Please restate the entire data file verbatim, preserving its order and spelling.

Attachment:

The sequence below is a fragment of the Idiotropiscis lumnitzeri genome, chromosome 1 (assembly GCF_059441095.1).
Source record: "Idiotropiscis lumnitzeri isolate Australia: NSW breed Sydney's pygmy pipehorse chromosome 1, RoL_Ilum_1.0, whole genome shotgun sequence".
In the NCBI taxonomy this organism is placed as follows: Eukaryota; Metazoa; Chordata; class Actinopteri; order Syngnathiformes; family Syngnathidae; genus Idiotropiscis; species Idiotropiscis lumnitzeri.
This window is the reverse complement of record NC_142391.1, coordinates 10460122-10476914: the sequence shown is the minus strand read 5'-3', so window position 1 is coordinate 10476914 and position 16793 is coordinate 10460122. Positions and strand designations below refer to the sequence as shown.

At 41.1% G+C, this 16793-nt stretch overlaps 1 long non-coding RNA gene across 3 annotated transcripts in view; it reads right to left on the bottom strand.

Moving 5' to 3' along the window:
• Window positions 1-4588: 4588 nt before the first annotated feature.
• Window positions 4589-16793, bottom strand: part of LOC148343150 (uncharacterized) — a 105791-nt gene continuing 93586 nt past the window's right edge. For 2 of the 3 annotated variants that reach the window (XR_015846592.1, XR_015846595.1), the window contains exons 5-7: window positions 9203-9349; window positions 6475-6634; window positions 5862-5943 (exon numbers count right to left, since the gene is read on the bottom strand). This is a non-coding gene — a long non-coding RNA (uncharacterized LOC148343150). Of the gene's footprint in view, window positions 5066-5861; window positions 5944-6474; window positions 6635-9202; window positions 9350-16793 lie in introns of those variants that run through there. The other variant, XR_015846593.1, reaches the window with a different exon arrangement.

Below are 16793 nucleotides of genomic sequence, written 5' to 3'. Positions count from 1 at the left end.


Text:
The sequence below is a fragment of the Idiotropiscis lumnitzeri genome, chromosome 1 (assembly GCF_059441095.1).
Source record: "Idiotropiscis lumnitzeri isolate Australia: NSW breed Sydney's pygmy pipehorse chromosome 1, RoL_Ilum_1.0, whole genome shotgun sequence".
In the NCBI taxonomy this organism is placed as follows: Eukaryota; Metazoa; Chordata; class Actinopteri; order Syngnathiformes; family Syngnathidae; genus Idiotropiscis; species Idiotropiscis lumnitzeri.
This window is the reverse complement of record NC_142391.1, coordinates 10460122-10476914: the sequence shown is the minus strand read 5'-3', so window position 1 is coordinate 10476914 and position 16793 is coordinate 10460122. Positions and strand designations below refer to the sequence as shown.

At 41.1% G+C, this 16793-nt stretch overlaps 1 long non-coding RNA gene across 3 annotated transcripts in view; it reads right to left on the bottom strand.

Moving 5' to 3' along the window:
• Window positions 1-4588: 4588 nt before the first annotated feature.
• Window positions 4589-16793, bottom strand: part of LOC148343150 (uncharacterized) — a 105791-nt gene continuing 93586 nt past the window's right edge. For 2 of the 3 annotated variants that reach the window (XR_015846592.1, XR_015846595.1), the window contains exons 5-7: window positions 9203-9349; window positions 6475-6634; window positions 5862-5943 (exon numbers count right to left, since the gene is read on the bottom strand). This is a non-coding gene — a long non-coding RNA (uncharacterized LOC148343150). Of the gene's footprint in view, window positions 5066-5861; window positions 5944-6474; window positions 6635-9202; window positions 9350-16793 lie in introns of those variants that run through there. The other variant, XR_015846593.1, reaches the window with a different exon arrangement.

Below are 16793 nucleotides of genomic sequence, written 5' to 3'. Positions count from 1 at the left end.